I've met with the national Indian-American community, and that is that.
This is the single-most important relationship that we have to get right for our own safety's sake. There's so many decades to overcome -- some mistrust, some suspicion. The truth of the matter is that notwithstanding the fact that President Bush has followed on from (former President Bill) Clinton and reached out, there is still a lot of scepticism about Bush and his foreign policy ability in India. So there is a lot to overcome.
This is the single most important development in my view, that's occurred in the last 20 years with regard to India and it's the basis upon which we can begin to build...
My dream is that in 2020 the two closest nations in the world will be India and the United States. If that occurs, the world will be safer.
All the 12 Senators who voted against the bill and all those who introduced 'killer amendments' relating specifically to the deal were Democrats. All the Republicans walked in lock step with the administration's bill and then with the bill co-authored by you and Senator Lugar. Is it difficult for Democrats to vote to make India an exception on a nuclear issue despite the constant talk about India and the US being great democracies, having so much in common -- all of the usual, sometimes patronising, stuff we hear -- because nonproliferation is still almost an article of faith for them, notwithstanding India's impeccable track record?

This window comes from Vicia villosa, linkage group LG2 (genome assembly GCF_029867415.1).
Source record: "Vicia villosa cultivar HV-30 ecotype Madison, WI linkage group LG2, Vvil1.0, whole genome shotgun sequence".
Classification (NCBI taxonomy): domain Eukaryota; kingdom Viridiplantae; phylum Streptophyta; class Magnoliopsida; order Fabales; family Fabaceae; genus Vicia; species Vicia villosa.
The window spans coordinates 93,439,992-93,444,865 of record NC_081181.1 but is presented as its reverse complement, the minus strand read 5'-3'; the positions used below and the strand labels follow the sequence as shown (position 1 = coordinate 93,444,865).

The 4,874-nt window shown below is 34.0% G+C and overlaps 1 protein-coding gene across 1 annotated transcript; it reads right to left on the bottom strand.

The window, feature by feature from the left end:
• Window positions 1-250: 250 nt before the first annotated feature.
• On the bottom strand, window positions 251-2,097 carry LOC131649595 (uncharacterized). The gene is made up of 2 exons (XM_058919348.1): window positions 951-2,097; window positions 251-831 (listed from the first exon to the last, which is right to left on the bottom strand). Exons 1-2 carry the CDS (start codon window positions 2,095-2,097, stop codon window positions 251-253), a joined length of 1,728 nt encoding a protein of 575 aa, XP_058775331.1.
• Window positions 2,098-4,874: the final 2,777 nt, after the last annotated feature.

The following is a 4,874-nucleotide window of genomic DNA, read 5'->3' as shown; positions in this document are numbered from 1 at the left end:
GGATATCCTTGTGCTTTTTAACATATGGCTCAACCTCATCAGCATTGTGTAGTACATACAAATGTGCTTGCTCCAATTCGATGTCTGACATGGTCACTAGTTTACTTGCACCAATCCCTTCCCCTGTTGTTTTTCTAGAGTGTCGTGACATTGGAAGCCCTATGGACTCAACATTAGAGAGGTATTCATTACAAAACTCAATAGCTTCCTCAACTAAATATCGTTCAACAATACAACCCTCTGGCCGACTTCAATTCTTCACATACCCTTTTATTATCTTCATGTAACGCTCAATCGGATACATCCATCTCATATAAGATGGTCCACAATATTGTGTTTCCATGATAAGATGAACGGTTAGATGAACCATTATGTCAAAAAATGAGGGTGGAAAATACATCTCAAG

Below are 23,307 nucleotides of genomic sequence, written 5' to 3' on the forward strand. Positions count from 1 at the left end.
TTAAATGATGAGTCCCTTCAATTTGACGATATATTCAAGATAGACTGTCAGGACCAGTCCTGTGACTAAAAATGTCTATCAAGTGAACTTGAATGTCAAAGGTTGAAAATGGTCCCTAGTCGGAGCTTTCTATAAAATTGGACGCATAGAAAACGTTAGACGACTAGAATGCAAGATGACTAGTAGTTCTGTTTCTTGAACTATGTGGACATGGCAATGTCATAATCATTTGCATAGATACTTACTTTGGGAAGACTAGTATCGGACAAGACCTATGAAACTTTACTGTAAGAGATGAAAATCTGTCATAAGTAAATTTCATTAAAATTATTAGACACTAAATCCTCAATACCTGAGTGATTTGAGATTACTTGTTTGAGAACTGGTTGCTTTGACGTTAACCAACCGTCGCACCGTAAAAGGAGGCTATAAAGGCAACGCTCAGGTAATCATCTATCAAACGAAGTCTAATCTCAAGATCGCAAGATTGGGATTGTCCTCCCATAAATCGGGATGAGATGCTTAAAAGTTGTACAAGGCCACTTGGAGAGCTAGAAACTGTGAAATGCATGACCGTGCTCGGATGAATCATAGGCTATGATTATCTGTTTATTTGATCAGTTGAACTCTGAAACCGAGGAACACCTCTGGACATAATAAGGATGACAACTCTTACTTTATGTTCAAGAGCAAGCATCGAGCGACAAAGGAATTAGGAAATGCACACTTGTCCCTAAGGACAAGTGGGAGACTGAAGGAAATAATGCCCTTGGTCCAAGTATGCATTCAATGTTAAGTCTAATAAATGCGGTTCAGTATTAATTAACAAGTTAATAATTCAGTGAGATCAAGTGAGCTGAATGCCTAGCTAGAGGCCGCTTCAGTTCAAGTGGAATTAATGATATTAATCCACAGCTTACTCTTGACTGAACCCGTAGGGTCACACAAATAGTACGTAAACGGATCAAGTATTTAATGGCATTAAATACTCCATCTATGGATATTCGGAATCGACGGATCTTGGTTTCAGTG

That's exactly right. It is an article of faith. Look, this was a Gordian knot. We have based our policy from Eisenhower through even Reagan on nonproliferation. It is the single cornerstone of American foreign policy. To square realism with idealism, which is what happened here, is not easy when it occurs. But it was done.
That's why I thought it was so important that it be led by a Democrat and that you have 85 or whatever the number of votes there were for the treaty because it says that we are not giving up on nonproliferation, and, quite frankly, we expect India to become an ally. And it is an ally.
I got most often asked, Well, why India, and not Pakistan and Iran? And I say, what do you mean, why India? Number one, India has been a partner in not promoting proliferation. Pakistan and A Q Khan have done more damage to the world than any single country (without starting a) war.
Iran is a theocracy that has mal-intent.
I mean, India has been an international good citizen. But, nonetheless, whenever you have to go back and look at history -- if I can make a strange comparison -- you can argue the merits of Kashmir, depending on which historical point you wish to start with.